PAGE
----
5 - Covalent Bonding
Why Do Atoms Fall In Love?
We chemistry teachers have gone to great lengths to explain covalent bonding to students.
"Valency" as a property that atoms "just have."
Atoms are "satisfied" when they have a "full octet."
Fluorine "wants" one more electron "attain a full octet."
Magnesium "wants" to "donate" its two valence electrons
You've tried them all.
- Yes, Eddie, atoms do have desires that can be satisfied.
- Yes, Molly, fluorine can count up to eight.
- No, Sam, we can't explain why sulfur has four different valencies.
Stronger students still ask "why" as weaker students shake their heads.
Meanwhile, we teachers ignore the 50 chemical bottles filled with real exceptions on the shelves of our chemical prep rooms.
Well, now we can just make all of the silliness go away.
1. Chlorine Atoms Strongly Attract Electrons
All of chlorine's valence electrons are strongly attracted. We know why: they are quite close to a 7+ core charge. Kids can easily intuit that being close means stronger influence, and that a big cause has a big effect.
There is one empty space left in chlorine's valence that can accommodate one more electron. This means that chlorine can strongly attract and hold other atoms' electrons, too.
When you think of it, all of the active non-metals are similar: large core charges, small radii, and 1, 2, 3 or 4 vacancies in the valence shell.
Now - consider the unpaired electron, adjacent to the vacancy.
2. What Could Be Better For These Electrons?
Each unpaired electron is very close to a very strong core charge.
These electrons are strongly attracted to the core, and therefore strongly bound to the chlorine atom. This is a favorable position for these electrons.
What could be better than being THAT CLOSE to a 7+ core charge?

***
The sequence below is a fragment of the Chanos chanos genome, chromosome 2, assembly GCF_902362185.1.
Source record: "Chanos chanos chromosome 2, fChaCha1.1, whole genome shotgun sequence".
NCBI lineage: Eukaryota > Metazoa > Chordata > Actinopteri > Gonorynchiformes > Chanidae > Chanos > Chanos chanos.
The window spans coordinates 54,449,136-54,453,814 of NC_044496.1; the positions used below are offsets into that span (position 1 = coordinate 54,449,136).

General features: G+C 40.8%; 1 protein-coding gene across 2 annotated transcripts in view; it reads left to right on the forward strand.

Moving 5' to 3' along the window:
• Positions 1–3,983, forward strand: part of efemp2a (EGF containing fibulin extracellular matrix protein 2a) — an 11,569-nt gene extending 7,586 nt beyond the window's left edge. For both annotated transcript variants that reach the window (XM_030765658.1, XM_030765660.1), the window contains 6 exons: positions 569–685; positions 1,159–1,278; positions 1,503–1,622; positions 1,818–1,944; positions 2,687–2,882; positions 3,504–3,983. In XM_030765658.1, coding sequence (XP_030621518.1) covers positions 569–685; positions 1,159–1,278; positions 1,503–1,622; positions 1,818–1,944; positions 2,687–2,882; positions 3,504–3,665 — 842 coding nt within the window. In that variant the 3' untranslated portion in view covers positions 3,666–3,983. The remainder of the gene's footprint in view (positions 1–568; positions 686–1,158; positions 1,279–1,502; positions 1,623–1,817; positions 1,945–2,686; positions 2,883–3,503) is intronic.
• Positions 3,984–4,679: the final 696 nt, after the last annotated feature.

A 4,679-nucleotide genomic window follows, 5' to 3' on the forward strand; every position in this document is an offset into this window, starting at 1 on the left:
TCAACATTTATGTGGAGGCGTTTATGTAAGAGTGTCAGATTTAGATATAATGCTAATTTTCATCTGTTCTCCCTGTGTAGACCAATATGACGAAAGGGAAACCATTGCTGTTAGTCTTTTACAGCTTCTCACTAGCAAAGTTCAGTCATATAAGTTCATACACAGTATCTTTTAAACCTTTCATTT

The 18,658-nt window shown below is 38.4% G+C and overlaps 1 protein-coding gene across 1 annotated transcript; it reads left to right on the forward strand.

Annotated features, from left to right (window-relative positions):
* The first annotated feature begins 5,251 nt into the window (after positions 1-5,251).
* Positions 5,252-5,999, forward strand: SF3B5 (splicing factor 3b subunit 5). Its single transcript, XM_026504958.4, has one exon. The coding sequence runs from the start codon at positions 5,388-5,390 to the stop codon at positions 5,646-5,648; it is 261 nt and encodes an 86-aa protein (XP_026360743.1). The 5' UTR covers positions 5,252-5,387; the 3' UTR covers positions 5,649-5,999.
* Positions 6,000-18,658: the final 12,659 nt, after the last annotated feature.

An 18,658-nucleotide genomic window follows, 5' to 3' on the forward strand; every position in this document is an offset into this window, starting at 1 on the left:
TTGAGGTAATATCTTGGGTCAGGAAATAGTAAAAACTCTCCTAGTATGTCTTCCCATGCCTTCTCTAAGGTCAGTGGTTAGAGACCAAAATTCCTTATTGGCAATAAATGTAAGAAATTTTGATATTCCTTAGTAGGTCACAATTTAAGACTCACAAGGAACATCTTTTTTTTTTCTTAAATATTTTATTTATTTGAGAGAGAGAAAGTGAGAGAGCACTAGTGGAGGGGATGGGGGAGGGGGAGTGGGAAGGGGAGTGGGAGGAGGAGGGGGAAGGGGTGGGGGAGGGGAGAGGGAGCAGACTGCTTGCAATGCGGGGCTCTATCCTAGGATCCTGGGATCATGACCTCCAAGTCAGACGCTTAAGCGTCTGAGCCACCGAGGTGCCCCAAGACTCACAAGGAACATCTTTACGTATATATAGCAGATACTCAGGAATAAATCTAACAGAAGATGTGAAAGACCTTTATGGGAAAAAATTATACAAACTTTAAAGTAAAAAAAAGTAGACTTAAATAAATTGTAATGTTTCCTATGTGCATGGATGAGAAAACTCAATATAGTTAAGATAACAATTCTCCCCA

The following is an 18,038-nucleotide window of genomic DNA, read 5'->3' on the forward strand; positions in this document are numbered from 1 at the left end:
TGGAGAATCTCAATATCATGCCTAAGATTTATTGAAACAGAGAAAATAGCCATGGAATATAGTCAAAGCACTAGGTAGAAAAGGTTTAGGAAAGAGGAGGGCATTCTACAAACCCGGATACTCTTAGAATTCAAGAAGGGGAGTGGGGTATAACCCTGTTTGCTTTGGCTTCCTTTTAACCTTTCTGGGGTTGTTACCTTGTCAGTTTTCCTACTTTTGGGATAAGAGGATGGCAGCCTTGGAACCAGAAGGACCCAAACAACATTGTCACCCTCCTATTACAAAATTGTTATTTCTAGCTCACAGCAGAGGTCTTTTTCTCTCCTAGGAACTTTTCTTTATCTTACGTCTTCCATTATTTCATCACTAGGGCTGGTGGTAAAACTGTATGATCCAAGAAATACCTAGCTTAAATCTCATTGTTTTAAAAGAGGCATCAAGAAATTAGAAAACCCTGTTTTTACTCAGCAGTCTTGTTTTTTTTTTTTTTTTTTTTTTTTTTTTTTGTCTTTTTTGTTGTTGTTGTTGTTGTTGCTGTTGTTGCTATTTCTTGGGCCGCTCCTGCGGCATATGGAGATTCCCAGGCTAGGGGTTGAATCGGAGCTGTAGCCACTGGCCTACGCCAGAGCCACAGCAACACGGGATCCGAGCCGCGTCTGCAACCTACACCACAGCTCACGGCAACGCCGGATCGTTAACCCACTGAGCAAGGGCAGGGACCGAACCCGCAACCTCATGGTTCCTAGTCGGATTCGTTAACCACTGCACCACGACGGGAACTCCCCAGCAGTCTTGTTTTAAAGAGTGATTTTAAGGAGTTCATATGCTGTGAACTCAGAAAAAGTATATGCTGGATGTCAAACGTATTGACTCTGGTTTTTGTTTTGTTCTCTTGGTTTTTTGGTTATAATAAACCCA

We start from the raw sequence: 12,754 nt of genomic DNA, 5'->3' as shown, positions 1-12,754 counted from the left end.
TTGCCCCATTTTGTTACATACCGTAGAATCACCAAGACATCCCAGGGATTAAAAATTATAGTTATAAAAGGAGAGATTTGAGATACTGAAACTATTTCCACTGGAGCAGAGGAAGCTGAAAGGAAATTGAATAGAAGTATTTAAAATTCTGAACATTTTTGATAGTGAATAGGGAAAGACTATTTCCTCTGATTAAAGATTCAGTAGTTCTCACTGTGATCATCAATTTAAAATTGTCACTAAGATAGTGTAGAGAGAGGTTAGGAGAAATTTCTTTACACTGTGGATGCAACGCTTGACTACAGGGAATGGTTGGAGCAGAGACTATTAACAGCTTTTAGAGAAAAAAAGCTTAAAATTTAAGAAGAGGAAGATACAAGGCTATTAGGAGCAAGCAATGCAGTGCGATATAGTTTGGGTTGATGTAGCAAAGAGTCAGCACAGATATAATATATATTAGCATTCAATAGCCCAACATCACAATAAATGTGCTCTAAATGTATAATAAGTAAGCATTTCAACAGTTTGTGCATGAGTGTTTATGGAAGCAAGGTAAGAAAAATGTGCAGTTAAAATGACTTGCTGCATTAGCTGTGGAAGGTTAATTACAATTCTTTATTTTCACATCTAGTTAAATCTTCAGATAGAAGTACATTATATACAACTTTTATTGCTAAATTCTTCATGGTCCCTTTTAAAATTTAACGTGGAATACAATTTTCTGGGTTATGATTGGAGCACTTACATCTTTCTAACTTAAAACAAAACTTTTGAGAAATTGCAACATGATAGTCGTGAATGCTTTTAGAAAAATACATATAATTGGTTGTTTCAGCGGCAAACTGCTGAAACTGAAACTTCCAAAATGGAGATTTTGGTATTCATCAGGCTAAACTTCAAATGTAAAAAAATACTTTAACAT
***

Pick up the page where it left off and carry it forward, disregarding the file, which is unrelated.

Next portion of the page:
3. Being THAT CLOSE to Two 7+ Core Charges!!
Chlorine A strongly attracts the unpaired electron from Chlorine B into the vacancy in its valence shell, and vice versa. Both unpaired electrons are now attracted to both 7+ core charges.
Note that this "shared pair" of electrons is privileged: they are attracted to two core charges. They are therefore even more strongly bound than the other valence electrons. And, they are even more localized than other valence electrons.
More advanced theories would tell us that the shared pair is in a lower energy state.
3. Non-metals Form Covalent Bonds
All non-metals have larger core charges, and smaller radii, than metals and metalloids.
Large core charge and small radius cause high electronegativity, and this in turn causes strongly held, localized bonding pairs of electrons.
Note that this arises naturally from the model. Teachers do not have to pretend that the atoms have wants, needs, or the ability to count to eight.
In the example of nitric acid, to the left, you can see the possibilities of bond polarity, formal oxidation states, and even acid-base behavior.
Download this exercise to get a better idea of the scope of this model.
Try this exercise yourself. Then - Let your students do it. You will be surprised how much they can do!
Since ChemStudy 1963
ionic bonding was always first.
You know the drill.....
- Memorize main block elements
- Lewis Dot diagrams.
- Believe that fluorine "wants" this, sodium "wants" that.
- Na and F do opposite things to obtain the holy grail: the "full octet."
- Memorize a list of "ionic valencies," some of which violate (4).
- Memorize math that looks like lowest common denominator. Or...
- Follow the Criss-Cross rule. And stop thinking.
We can do better.
Lesson 1 - Three salient features of each atom across the periodic table.
Lesson 2 - Students can predict electron attraction, with nearly no instruction!
Lesson 3 - Take a closer look at the elements of the second row.
Lesson 4 - Origins of the Ross model of the atom
Lesson 5 - Covalent bonding
Lesson 6 - Ionic Bonding
Lesson 7 - A post-modern model of science.
Lesson 8 - Learning with IntuitivScience.